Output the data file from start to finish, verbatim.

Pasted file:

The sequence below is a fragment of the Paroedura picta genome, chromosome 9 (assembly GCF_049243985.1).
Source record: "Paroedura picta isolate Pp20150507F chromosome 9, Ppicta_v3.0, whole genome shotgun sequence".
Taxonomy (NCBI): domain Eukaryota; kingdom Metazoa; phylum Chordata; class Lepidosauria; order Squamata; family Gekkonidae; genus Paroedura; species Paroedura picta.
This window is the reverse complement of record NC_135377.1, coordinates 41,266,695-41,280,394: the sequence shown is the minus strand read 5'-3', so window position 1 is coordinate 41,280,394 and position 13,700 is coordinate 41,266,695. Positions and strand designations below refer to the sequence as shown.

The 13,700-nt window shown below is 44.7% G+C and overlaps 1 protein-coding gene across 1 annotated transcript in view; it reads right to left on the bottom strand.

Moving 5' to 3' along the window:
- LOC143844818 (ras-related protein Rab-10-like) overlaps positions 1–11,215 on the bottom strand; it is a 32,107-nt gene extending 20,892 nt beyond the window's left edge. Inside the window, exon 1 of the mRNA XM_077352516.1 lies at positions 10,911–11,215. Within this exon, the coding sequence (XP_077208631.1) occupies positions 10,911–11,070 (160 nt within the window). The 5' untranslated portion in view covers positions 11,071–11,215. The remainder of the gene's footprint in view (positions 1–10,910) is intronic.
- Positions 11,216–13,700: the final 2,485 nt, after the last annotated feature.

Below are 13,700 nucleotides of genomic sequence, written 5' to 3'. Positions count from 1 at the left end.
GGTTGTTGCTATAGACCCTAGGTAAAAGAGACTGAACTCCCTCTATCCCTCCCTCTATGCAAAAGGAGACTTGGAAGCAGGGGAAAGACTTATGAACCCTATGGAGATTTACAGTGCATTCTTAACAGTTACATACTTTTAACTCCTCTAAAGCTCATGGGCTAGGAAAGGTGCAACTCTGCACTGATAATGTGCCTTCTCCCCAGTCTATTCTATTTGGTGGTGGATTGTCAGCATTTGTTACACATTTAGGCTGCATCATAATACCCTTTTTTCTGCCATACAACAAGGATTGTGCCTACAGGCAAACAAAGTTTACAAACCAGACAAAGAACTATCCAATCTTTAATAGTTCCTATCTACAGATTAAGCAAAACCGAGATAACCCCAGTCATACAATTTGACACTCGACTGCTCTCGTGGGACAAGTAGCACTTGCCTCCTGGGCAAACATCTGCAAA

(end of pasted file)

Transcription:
The sequence below is a fragment of the Paroedura picta genome, chromosome 9 (assembly GCF_049243985.1).
Source record: "Paroedura picta isolate Pp20150507F chromosome 9, Ppicta_v3.0, whole genome shotgun sequence".
Taxonomy (NCBI): domain Eukaryota; kingdom Metazoa; phylum Chordata; class Lepidosauria; order Squamata; family Gekkonidae; genus Paroedura; species Paroedura picta.
This window is the reverse complement of record NC_135377.1, coordinates 41,266,695-41,280,394: the sequence shown is the minus strand read 5'-3', so window position 1 is coordinate 41,280,394 and position 13,700 is coordinate 41,266,695. Positions and strand designations below refer to the sequence as shown.

The 13,700-nt window shown below is 44.7% G+C and overlaps 1 protein-coding gene across 1 annotated transcript in view; it reads right to left on the bottom strand.

Moving 5' to 3' along the window:
- LOC143844818 (ras-related protein Rab-10-like) overlaps positions 1–11,215 on the bottom strand; it is a 32,107-nt gene extending 20,892 nt beyond the window's left edge. Inside the window, exon 1 of the mRNA XM_077352516.1 lies at positions 10,911–11,215. Within this exon, the coding sequence (XP_077208631.1) occupies positions 10,911–11,070 (160 nt within the window). The 5' untranslated portion in view covers positions 11,071–11,215. The remainder of the gene's footprint in view (positions 1–10,910) is intronic.
- Positions 11,216–13,700: the final 2,485 nt, after the last annotated feature.

Below are 13,700 nucleotides of genomic sequence, written 5' to 3'. Positions count from 1 at the left end.
GGTTGTTGCTATAGACCCTAGGTAAAAGAGACTGAACTCCCTCTATCCCTCCCTCTATGCAAAAGGAGACTTGGAAGCAGGGGAAAGACTTATGAACCCTATGGAGATTTACAGTGCATTCTTAACAGTTACATACTTTTAACTCCTCTAAAGCTCATGGGCTAGGAAAGGTGCAACTCTGCACTGATAATGTGCCTTCTCCCCAGTCTATTCTATTTGGTGGTGGATTGTCAGCATTTGTTACACATTTAGGCTGCATCATAATACCCTTTTTTCTGCCATACAACAAGGATTGTGCCTACAGGCAAACAAAGTTTACAAACCAGACAAAGAACTATCCAATCTTTAATAGTTCCTATCTACAGATTAAGCAAAACCGAGATAACCCCAGTCATACAATTTGACACTCGACTGCTCTCGTGGGACAAGTAGCACTTGCCTCCTGGGCAAACATCTGCAAA